Navy history: seamanship, gallantry, and live-oak planking
The United States Navy, 200 Years, by Edward L. Beach, captain, USN (ret.). New York: Henry Holt & Co. 200 pp. $24.95. Ned Beach proved himself as a fine writer long ago with three novels -- ``Run Silent, Run Deep,'' ``Dust on the Sea,'' and ``Cold is the Sea.'' With this latest book he takes his place among the great names of American historical writing.Skip to next paragraph
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This is the life story of an institution, not an account of sea battles. Pearl Harbor, for example, is mentioned incidentally in a discussion of the evolution of weapons. The attack which loomed so large in popular thinking about World War II is treated by Captain Beach as an example of clinging too long to the mythology of the battleship. Pearl Harbor's primary importance was in shaking the Navy into appreciating the arrival of the aircraft carrier, he contends.
The one crucial sea battle in World War II was Midway. It was the climactic battle both of the war in the Pacific and in the growth of the United States Navy from its feeble and generally disastrous performance in the Revolution to its triumph in World War II.
In this account, ship's planking made from the live oak trees of the American South takes a place of first importance along with seamanship and gallantry in the navy's earlier history. Planking from English oak is less resilient than planking from southern live oak. The superbly successful frigates of the US Navy in the War of 1812 usually outfought their English rivals because they were larger, more heavily gunned and faster, and because they could absorb more punishment without structural damage.
Of equal importance in the evolution of the US Navy was the remarkable conjunction of three minds at the turn of the last century. Alfred Thayer Mahan was the articulator of sea power in history. His thinking reached and heavily influenced Theodore Roosevelt, both when Roosevelt was assistant secretary of the Navy and later when he was president.
William S. Sims was a career naval officer who had the perception to recognize gross inadequecies in the design and performance of American naval vessels during and after the Spanish-American War (1898). He also had the brashness to violate rules of procedure and send his findings and recommendations directly to the same president, Theodore Roosevelt.
Roosevelt's love of the Navy, Mahan's articulation of sea power, and Sims's understanding of ship and gun design combined to lay the foundations for a US Navy that became a power in World War I (though little used), and a major and even decisive instrument of history at Midway in World War II.
The battle of Midway was an epic event that I never really understood or appreciated until reading this account. The US Navy at Midway was outgunned and outnumbered in every category. Adm. Isoruku Yamamoto brought to that battle 190 Japanese warships against 38 American. He had four first-line carriers against three American; 11 Japanese battleships against no American; 22 cruisers against eight American; 65 destroyers and 21 submarines against 15 US destroyers and 12 submarines. Admiral Yamamoto had every reason to win, except one. His American adversary, Adm. Chester Nimitz, knew Yamamoto's battle plan and his strength. Yamamoto did not know that Admiral Nimitz had three first-line carriers.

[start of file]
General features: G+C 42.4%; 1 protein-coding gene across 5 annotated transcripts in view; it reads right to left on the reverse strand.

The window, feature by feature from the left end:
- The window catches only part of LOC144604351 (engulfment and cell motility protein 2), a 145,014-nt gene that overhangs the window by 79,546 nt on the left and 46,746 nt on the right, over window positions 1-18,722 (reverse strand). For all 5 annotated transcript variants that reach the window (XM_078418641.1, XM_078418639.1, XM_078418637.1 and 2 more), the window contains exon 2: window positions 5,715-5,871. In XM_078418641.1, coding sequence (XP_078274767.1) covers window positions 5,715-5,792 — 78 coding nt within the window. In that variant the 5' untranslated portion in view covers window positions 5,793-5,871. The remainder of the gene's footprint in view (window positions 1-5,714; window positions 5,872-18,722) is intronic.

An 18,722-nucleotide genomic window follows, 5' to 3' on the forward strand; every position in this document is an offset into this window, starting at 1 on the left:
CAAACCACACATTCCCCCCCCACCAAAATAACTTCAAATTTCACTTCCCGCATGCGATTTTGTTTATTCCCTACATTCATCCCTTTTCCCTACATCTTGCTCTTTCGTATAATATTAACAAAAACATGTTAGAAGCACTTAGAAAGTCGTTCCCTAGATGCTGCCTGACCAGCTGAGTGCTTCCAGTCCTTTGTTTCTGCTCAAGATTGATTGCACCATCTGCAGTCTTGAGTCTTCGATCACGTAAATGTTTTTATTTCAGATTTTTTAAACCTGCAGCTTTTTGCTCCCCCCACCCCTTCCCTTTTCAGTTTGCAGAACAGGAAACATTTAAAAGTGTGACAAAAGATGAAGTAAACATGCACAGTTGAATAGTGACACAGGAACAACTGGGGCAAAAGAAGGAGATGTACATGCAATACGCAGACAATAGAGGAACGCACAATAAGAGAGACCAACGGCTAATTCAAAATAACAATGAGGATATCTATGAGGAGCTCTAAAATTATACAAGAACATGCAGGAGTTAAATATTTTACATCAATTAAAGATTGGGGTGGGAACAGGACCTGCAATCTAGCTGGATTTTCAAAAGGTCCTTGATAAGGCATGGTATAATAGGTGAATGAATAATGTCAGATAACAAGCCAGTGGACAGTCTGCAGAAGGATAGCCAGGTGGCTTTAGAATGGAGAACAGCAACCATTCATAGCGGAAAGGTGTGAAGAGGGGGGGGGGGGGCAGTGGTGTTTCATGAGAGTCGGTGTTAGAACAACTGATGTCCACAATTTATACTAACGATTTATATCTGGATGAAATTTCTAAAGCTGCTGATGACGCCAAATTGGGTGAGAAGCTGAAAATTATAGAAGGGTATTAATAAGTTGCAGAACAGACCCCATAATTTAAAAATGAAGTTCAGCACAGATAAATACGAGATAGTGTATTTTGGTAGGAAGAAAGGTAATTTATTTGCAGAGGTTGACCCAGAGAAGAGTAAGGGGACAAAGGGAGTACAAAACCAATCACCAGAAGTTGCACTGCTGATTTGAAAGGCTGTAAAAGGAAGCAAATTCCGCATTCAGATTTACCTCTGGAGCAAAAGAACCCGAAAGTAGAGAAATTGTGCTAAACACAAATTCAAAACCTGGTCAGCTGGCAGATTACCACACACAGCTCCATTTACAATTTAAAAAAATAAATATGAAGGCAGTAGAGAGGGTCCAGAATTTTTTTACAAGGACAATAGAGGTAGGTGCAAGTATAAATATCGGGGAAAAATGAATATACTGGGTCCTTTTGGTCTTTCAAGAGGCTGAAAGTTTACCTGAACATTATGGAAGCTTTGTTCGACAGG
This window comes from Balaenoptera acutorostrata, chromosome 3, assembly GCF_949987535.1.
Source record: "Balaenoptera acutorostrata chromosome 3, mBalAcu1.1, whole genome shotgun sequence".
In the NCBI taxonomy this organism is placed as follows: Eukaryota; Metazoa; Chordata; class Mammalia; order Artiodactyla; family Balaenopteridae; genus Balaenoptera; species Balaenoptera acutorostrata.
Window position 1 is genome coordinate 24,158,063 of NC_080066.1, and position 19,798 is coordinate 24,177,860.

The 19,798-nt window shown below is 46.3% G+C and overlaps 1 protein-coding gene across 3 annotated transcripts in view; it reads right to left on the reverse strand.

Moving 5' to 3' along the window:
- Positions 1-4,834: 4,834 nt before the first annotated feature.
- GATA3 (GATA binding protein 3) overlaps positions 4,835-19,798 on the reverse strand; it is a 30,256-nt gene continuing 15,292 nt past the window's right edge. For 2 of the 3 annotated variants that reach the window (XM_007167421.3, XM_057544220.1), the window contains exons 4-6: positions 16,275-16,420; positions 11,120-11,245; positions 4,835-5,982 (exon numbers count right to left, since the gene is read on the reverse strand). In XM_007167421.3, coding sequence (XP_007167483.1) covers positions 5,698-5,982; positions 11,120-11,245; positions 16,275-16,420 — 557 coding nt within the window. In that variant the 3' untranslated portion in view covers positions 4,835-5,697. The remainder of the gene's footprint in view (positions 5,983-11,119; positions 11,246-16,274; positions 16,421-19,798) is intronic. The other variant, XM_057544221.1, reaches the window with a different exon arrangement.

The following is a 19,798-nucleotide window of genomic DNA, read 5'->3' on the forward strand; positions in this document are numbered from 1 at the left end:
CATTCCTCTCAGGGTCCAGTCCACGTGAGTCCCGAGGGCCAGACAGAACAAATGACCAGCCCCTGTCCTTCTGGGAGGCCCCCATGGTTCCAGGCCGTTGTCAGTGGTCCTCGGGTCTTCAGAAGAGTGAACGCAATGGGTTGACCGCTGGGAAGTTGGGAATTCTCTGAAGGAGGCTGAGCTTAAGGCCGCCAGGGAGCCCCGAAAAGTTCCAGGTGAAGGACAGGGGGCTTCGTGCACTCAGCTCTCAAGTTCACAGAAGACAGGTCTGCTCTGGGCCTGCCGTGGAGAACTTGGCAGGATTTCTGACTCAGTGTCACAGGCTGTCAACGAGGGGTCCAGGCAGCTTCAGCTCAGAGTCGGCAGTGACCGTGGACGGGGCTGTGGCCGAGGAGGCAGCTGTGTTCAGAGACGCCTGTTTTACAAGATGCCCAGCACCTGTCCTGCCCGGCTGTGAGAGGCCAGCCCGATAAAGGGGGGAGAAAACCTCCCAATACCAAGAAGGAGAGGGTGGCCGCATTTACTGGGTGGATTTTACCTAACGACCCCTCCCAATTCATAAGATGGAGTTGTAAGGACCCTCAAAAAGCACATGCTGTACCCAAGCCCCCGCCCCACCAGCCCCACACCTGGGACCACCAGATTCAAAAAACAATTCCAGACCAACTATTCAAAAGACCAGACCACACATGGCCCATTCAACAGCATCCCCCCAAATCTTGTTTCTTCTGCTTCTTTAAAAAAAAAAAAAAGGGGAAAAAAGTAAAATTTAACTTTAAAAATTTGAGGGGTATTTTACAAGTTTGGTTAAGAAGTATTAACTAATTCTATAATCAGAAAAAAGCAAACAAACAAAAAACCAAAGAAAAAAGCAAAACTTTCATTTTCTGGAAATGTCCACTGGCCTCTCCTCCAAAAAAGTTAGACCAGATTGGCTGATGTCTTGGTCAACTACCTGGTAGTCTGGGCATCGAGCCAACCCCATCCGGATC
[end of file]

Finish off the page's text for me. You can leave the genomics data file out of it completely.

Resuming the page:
Even with the intelligence advantage from code breaking, the battle could easily have gone against the Americans except that planes from the American carriers happened to find the Japanese carriers at the precise moment when the carriers were refueling and rearming. Their decks were covered with high-test aviation gasoline. They were vulnerable and defenseless. No Japanese plane could rise to intercept. One hit was enough to turn a flight deck into an inferno. That battle was as decisive in history as Trafalgar or Lepanto or Salamis. The offensive sea power of Japan was destroyed. From Midway on, Japan fought a defensive and losing battle.
Many another episode in American naval history comes clear from this fine book. Now I understand about James (``Don't give up the ship!'') Lawrence not giving up the Chesapeake during the War of 1812. He was killed before it surrendered. And I understand Thomas MacDonough's decisive victory over the British on Lake Champlain in 1814, the last big naval battle of the War of 1812. And, above all, the tremendous duel between the Constitution (``Old Ironsides'') and the British frigate Guerriere in mid-August of 1812, just a month and a half after war had been declared, in which, as in many other cases, those resilient planks cut from southern live oaks made part of the difference in the outcome of the battle.
Ned Beach is a master of his subject and comfortable with the narrative style. He has written history before, but nothing of this dimension or importance. His interest in the Navy and knowledge of its story is firmly grounded. He was regimental commander in the Annapolis class of 1939, went at once to sea, and rose to command a submarine in combat toward the end of World War II. After the war, he was naval assistant to Gen. Omar Bradley when Bradley was chairman of the US Joint Chiefs of Staff. Later, he was naval aide to President Eisenhower. During his final sea command he became the first submarine skipper to take his ship around the world submerged.
This is a fine, solid book, well written, easy to read, fully annotated, and with good bibliography and illustrations. It will be particularly interesting to lovers of the US Navy. It is also for the general reader of American history.